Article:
Surgical outcomes for patients with pulmonary atresia/major aortopulmonary collaterals and Alagille syndrome
ABSTRACT Pulmonary atresia with major aortopulmonary collateral arteries (PA/MAPCAs) is a complex congenital heart defect that has undergone significant advances in treatment over the past 15 years. A small subset of patients with PA/MAPCAs have associated Alagille syndrome, which can have an adverse impact on many other organ systems. The purpose of this study was to review our institutional outcomes for the surgical patients with PA/MAPCAs and Alagille syndrome.
This was a retrospective review of patients with PA/MAPCA's and Alagille who underwent surgical reconstruction from November 2001 to August 2011. Fifteen patients were identified in our data base. Thirteen had pulmonary atresia with ventricular septal defect (PA/VSD) and two had pulmonary atresia with intact ventricular septum (PA-IVS).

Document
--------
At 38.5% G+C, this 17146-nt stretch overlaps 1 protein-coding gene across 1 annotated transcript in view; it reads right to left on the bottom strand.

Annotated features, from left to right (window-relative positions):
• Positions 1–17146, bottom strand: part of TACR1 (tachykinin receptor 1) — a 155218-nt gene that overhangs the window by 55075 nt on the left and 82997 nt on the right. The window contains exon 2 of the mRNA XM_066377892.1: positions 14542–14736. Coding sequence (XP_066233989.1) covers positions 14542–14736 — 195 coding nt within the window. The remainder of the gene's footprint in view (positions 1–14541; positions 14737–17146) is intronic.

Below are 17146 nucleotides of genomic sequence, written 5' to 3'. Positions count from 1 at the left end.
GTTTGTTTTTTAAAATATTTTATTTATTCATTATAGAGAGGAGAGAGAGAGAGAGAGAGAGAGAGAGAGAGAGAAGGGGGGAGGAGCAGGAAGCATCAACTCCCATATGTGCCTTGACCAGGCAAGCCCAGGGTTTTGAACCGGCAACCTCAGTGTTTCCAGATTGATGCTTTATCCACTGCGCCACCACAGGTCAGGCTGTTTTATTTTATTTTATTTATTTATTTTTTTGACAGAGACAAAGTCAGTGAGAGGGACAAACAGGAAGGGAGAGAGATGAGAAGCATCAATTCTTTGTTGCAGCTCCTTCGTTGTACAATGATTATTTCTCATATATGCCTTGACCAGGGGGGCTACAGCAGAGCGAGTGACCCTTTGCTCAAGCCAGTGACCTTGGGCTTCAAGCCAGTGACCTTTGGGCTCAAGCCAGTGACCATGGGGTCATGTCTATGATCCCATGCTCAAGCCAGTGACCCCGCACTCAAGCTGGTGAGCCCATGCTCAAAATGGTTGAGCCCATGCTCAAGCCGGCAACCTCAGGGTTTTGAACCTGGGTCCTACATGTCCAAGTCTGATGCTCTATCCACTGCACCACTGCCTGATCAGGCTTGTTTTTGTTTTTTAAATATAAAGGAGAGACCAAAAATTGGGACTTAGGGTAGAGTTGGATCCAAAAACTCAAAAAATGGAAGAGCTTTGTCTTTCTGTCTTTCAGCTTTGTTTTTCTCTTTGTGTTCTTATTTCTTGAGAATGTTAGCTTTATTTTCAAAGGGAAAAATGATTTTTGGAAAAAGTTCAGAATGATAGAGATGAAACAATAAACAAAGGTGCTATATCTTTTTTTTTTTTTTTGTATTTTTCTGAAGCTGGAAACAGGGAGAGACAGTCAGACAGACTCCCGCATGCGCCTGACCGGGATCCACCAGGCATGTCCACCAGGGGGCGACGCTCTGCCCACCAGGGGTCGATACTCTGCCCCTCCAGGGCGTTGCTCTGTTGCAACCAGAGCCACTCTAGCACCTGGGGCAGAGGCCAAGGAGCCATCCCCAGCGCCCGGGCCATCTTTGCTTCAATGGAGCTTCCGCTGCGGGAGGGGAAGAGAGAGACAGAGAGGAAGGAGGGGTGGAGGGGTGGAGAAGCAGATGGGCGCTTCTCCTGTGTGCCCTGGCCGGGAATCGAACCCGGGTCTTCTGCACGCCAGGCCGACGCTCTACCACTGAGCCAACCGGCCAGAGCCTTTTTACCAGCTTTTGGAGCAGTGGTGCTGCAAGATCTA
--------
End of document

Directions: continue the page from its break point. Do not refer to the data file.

There has been no early or late mortality in this cohort of 15 patients with PA/MAPCA' and Alagille syndrome. The patients have undergone a total of 38 cardiac surgical procedures. Ten of the 13 patients with PA/VSD have achieved complete repair, including unifocalization, a right ventricle to pulmonary artery conduit and closure of all intra-cardiac shunts. The three unrepaired patients with PA/VSD remain potential candidates for eventual complete repair, while the two patients with PA-IVS remain viable candidates for a single ventricle pathway. The patients in this series have also undergone 12 major non-cardiac procedures.
The data demonstrate that surgical reconstruction of PA/MAPCAs can be successfully achieved in patients with Alagille syndrome. The longer-term prognosis remains guarded on the basis of the multi-organ system involvement of Alagille syndrome.